New Data on Proximate Composition and Energy Density of Steller Sea Lion (Eumetopias jubatus) Prey Fills Seasonal and Geographic Gaps in Existing

Abstract: Energy density data of prey items are necessary to estimate food requirements of predators. The goal of this study was to provide proximate composition and energy density information for Steller sea lion (Eumetopias jubatus) prey species where there are seasonal and/or geographic gaps in the existing data. Opportunistic collections were made on board National Oceanic and Atmospheric Administration fisheries research surveys in the Aleutian Islands region, eastern Bering Sea, and Gulf of Alaska, targeting particular species of interest. Proximate analyses were conducted in the laboratory and energy density was calculated from lipid and protein content. Pacific herring, sand lance, and rockfish were found to contain the highest amount of lipid and provide the most energy. Atka mackerel, surf smelt, capelin, salmon, sandfish, pollock, yellow Irish lords, Pacific cod, squid, skates, and rock sole had intermediate energy densities. Smooth lumpsucker and snailfish were found to contain the least amount of energy. This study is the first to provide proximate composition data for adult pollock during the nonspawning seasons in the Gulf of Alaska and Aleutian Islands region. This study also provides the first proximate composition data for juvenile pollock in the Aleutian Islands region and eastern Bering Sea, and for Pacific cod in the eastern Bering Sea. This study fills another critical gap by presenting the only information on proximate composition of adult Atka mackerel, one of the most important prey of Steller sea lions in the Aleutian Islands region. These improvements in the seasonal and geographic coverage of fish proximate and energy density data will allow for seasonally and geographically specific estimates of Steller sea lion prey requirements, a necessary improvement over annual estimates made previously. These data can also contribute to bioenergetic modeling of prey requirements of other predators in Alaska such as groundfish, fur seals, and marine birds.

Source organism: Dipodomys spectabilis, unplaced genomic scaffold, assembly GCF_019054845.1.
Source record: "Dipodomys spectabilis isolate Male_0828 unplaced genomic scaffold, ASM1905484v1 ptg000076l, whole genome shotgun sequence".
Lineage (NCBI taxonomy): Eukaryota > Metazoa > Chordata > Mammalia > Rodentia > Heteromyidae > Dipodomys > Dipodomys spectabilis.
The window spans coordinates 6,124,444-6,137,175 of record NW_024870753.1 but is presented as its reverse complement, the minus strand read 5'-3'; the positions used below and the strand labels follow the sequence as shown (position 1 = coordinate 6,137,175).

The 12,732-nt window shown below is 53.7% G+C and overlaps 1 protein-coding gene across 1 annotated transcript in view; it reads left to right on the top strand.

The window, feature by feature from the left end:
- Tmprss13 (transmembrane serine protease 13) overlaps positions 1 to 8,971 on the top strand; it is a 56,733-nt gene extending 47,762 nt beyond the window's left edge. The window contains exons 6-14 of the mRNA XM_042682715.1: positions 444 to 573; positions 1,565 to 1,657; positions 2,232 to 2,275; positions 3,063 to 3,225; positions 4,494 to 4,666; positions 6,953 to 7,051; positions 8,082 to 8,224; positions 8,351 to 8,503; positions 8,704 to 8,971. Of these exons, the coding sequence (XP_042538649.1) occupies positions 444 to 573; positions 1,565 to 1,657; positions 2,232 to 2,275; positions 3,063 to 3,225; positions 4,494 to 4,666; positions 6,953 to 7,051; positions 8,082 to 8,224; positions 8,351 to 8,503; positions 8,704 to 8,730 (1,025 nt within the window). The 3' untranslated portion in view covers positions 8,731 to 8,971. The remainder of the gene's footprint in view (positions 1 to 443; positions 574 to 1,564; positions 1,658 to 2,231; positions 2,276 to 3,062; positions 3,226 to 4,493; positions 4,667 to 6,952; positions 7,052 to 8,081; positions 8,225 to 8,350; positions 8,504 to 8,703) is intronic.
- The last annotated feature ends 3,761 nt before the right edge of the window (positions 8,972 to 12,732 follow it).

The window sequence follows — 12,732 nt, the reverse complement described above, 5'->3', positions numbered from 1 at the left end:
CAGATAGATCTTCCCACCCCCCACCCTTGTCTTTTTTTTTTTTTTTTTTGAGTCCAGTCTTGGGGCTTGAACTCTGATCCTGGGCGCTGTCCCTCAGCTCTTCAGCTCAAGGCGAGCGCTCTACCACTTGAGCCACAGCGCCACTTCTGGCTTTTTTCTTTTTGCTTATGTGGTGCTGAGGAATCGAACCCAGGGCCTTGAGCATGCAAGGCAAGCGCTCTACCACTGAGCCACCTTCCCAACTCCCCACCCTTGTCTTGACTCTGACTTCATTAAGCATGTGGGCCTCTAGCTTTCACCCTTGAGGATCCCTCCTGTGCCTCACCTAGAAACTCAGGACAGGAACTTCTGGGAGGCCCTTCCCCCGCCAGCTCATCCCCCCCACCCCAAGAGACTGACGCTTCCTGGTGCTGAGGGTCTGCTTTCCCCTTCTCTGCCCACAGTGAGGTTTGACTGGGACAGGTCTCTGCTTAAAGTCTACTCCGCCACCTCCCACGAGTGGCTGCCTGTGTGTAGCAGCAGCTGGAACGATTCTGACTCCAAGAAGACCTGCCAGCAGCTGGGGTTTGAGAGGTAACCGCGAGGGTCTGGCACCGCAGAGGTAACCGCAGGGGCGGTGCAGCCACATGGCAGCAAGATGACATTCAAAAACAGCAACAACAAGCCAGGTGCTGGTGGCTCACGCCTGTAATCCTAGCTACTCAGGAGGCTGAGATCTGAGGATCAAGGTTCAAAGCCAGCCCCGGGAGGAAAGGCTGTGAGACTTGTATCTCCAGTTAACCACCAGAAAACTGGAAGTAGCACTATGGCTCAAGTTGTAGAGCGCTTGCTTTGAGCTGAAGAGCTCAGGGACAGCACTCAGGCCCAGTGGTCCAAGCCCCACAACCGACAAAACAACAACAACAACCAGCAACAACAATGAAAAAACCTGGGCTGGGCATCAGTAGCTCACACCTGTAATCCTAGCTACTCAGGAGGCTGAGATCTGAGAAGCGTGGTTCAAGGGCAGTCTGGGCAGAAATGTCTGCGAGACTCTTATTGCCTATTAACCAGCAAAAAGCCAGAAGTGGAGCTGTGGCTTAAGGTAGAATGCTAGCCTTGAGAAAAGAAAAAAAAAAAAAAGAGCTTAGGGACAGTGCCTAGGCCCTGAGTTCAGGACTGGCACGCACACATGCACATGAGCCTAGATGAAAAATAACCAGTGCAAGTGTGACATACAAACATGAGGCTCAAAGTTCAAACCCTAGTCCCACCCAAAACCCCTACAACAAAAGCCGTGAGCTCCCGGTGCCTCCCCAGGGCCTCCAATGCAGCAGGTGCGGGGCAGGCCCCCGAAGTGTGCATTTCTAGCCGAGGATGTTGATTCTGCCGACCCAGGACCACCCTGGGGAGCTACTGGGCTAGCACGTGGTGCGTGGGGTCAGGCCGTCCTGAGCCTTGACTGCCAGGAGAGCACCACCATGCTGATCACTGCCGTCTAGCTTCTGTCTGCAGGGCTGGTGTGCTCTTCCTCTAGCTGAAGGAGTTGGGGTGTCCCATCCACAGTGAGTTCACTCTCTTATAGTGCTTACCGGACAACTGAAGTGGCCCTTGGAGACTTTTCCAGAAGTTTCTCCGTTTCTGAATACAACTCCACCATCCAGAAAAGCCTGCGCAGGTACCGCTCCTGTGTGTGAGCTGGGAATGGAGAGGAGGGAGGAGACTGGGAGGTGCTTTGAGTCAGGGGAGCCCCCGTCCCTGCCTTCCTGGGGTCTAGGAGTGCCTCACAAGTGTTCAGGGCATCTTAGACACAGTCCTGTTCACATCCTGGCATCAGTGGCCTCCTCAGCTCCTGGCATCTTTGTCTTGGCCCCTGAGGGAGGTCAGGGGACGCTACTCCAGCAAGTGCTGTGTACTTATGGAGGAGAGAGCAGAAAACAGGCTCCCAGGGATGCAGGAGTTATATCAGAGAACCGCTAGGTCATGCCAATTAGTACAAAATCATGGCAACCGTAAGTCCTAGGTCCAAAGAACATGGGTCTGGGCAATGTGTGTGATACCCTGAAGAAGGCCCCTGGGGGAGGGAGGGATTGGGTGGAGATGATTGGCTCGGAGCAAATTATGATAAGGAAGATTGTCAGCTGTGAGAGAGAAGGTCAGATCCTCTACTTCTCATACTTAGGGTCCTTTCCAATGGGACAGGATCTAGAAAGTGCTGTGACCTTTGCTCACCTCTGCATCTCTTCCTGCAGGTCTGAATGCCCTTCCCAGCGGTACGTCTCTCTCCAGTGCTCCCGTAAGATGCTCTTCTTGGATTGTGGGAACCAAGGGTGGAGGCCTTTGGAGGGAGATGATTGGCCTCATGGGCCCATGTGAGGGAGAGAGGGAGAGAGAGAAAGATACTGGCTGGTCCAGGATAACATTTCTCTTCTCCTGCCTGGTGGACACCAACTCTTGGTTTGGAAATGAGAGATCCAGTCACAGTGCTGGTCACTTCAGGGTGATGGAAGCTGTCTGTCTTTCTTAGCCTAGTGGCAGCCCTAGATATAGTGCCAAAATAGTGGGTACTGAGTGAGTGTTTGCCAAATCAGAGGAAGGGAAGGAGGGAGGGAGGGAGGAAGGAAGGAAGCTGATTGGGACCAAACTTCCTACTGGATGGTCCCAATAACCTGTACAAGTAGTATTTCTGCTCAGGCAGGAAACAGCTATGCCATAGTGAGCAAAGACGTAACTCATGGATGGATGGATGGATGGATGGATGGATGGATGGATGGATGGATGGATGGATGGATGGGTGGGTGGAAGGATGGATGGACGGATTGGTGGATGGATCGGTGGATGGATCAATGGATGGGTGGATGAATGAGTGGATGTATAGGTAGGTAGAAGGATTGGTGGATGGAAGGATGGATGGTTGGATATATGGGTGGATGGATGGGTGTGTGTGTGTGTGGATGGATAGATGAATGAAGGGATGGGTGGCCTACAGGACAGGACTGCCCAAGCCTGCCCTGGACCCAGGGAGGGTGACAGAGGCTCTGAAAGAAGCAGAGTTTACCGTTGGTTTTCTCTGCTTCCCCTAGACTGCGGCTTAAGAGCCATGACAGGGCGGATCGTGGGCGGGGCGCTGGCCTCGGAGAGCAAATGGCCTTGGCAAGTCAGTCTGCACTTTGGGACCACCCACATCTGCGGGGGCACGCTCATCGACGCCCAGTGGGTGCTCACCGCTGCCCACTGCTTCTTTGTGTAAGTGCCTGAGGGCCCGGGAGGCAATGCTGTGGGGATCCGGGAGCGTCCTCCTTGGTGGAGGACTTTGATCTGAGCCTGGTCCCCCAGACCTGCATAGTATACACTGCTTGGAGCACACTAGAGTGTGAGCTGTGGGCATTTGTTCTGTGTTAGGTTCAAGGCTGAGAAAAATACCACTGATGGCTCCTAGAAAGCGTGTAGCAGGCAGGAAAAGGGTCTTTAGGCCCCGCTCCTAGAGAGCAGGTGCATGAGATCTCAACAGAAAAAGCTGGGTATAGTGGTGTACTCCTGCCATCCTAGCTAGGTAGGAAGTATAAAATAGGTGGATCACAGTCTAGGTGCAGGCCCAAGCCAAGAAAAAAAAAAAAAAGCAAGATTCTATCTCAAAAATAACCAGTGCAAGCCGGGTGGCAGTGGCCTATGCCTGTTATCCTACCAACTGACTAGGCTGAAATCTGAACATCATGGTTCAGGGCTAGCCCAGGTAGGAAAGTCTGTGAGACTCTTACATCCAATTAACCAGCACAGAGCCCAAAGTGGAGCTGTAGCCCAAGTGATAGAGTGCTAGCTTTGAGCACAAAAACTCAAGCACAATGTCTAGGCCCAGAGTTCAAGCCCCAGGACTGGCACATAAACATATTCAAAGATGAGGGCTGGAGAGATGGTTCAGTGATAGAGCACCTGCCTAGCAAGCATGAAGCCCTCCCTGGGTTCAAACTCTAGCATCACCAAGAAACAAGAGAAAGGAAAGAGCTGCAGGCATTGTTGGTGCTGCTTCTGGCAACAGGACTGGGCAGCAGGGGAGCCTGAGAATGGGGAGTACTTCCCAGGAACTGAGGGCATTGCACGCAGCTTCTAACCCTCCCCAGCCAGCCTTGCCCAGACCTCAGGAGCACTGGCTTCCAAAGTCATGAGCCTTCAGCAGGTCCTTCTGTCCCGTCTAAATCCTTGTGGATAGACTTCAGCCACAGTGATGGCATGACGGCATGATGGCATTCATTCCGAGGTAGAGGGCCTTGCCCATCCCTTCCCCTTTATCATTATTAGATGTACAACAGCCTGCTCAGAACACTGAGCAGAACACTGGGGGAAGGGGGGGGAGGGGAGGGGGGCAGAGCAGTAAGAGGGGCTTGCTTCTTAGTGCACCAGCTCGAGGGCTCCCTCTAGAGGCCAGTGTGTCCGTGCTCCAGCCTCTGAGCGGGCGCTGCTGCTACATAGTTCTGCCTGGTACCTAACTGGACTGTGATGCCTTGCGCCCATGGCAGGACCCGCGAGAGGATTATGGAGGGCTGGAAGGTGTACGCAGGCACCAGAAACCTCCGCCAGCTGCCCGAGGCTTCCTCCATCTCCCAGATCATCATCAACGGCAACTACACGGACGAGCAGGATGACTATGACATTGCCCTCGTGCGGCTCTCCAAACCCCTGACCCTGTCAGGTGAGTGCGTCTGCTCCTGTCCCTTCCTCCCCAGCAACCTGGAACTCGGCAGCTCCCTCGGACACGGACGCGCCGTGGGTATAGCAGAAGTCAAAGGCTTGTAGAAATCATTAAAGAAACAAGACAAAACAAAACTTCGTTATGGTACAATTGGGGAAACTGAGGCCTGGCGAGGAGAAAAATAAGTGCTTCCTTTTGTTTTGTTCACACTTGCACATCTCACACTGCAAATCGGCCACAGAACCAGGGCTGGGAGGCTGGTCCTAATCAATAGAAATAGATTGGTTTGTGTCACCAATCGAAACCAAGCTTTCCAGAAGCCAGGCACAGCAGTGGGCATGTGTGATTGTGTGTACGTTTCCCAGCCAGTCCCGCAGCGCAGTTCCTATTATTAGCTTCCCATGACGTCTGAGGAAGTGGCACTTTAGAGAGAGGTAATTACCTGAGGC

Document Type: Research article

DOI: 10.1578/AM.31.1.2005.62

Page Numbers: 62 – 82

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